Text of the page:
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An Albertan exits a mass COVID-19 vaccination clinic in Calgary on April 22, 2021. Alberta Health Services says it has 'prevented access' to the Fairview Baptist Church, citing complaints it has received that the church is flouting pandemic measures.

Jeff McIntosh/The Canadian Press

Alberta’s health services delivery agency says it has “physically closed” a Calgary church whose lead pastor was arrested last month for allegedly violating COVID-19 laws.

The contempt of court charge against Tim Stephens of Fairview Baptist Church was later withdrawn, but Alberta Health Services (AHS) announced Saturday that it has now “prevented access to the building.”

In a news release, AHS says the action was necessary because it alleges the pastor has continued to disregard public health measures.

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It says a closure order will remain in effect until he can demonstrate the ability to comply with the restrictions.

A Facebook post from the church says the locks have been changed, adding the government “will only demonstrate the folly of their actions and bring glory to Christ.”

AHS says in its release that it has tried to work with the pastor since December, but it alleges the church has continued to hold services each Sunday that exceed maximum capacity, with minimal to no masking or physical distancing.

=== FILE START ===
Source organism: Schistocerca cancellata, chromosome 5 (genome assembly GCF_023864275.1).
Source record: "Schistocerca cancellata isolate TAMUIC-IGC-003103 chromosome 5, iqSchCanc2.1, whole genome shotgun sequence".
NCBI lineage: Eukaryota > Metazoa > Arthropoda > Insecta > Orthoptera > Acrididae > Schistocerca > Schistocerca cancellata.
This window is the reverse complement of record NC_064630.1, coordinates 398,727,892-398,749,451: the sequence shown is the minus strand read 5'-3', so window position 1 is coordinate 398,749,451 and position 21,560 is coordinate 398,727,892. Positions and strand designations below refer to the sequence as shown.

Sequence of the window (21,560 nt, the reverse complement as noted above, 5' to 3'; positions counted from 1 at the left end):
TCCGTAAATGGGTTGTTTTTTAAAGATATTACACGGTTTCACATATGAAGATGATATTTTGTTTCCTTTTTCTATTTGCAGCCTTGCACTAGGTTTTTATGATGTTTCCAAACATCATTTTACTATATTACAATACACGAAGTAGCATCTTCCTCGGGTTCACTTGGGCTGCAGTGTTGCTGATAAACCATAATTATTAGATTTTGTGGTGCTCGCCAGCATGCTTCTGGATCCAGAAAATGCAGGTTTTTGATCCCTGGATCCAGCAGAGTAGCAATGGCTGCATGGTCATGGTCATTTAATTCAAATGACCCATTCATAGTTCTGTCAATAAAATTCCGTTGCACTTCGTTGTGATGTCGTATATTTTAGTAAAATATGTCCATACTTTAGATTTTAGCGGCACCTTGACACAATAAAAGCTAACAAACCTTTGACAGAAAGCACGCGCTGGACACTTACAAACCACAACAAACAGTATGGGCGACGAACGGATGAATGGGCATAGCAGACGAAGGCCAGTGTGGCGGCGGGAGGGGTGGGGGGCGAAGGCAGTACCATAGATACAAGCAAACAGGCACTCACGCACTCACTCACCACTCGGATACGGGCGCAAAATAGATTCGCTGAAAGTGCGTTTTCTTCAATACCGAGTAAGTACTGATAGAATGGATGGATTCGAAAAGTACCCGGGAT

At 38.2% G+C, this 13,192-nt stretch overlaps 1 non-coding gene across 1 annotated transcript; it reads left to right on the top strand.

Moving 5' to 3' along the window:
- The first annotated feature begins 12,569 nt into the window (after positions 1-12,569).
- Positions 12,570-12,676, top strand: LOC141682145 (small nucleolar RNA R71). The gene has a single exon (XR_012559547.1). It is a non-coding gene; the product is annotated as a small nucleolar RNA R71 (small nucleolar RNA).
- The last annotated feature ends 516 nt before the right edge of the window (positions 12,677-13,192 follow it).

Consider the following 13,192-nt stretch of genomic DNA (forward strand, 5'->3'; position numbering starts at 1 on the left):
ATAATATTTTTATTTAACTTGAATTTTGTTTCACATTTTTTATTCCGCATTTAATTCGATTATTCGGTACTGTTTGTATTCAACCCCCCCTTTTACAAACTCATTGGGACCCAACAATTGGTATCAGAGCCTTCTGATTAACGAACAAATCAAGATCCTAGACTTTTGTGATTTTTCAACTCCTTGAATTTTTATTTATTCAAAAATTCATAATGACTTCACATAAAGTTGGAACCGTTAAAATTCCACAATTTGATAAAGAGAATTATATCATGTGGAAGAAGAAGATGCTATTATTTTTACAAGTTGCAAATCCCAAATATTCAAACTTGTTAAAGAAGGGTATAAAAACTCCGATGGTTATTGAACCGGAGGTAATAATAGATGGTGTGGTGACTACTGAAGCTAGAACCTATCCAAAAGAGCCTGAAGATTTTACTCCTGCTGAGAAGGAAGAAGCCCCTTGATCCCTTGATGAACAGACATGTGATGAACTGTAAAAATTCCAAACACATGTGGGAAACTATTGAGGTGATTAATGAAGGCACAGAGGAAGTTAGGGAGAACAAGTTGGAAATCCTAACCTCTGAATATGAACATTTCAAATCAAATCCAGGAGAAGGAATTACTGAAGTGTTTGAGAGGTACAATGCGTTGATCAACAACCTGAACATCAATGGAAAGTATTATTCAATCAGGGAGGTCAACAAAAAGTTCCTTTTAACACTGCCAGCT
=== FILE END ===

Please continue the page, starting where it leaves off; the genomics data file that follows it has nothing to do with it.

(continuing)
The release notes that AHS has received 57 public complaints regarding the church.

“AHS recognizes that the vast majority of places of worship are compliant with required public health measures for the protection of not only those who attend services, but for the protection of their families, friends and communities,” the agency said in Saturday’s release.

Stephens was arrested on May 9 for allegedly organizing a church service that was held earlier in the day at Fairview Baptist Church, which police said did not comply with public health orders.

AHS said at the end of May that it withdrew its application against Stephens due to an issue of mistaken identity when the injunction was served.

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The church, in its Facebook post Saturday, accused the government of hypocrisy in light of photos this week that showed Premier Jason Kenney having drinks and dinner on a rooftop patio with members of his inner circle.

Critics say the dinner broke COVID-19 restrictions, but Kenney has said it was below the 10-person limit on public gatherings. He has not addressed apparent violations of masking and distancing rules.

“In the same week where our most senior government officials were photographed flouting health orders, AHS continues to try and force us to comply to orders that violate the commands of our Lord and undermine the fundamental freedoms afforded to all Canadians,” the church’s Facebook post said.

“They can take the building but they cannot take the church.”

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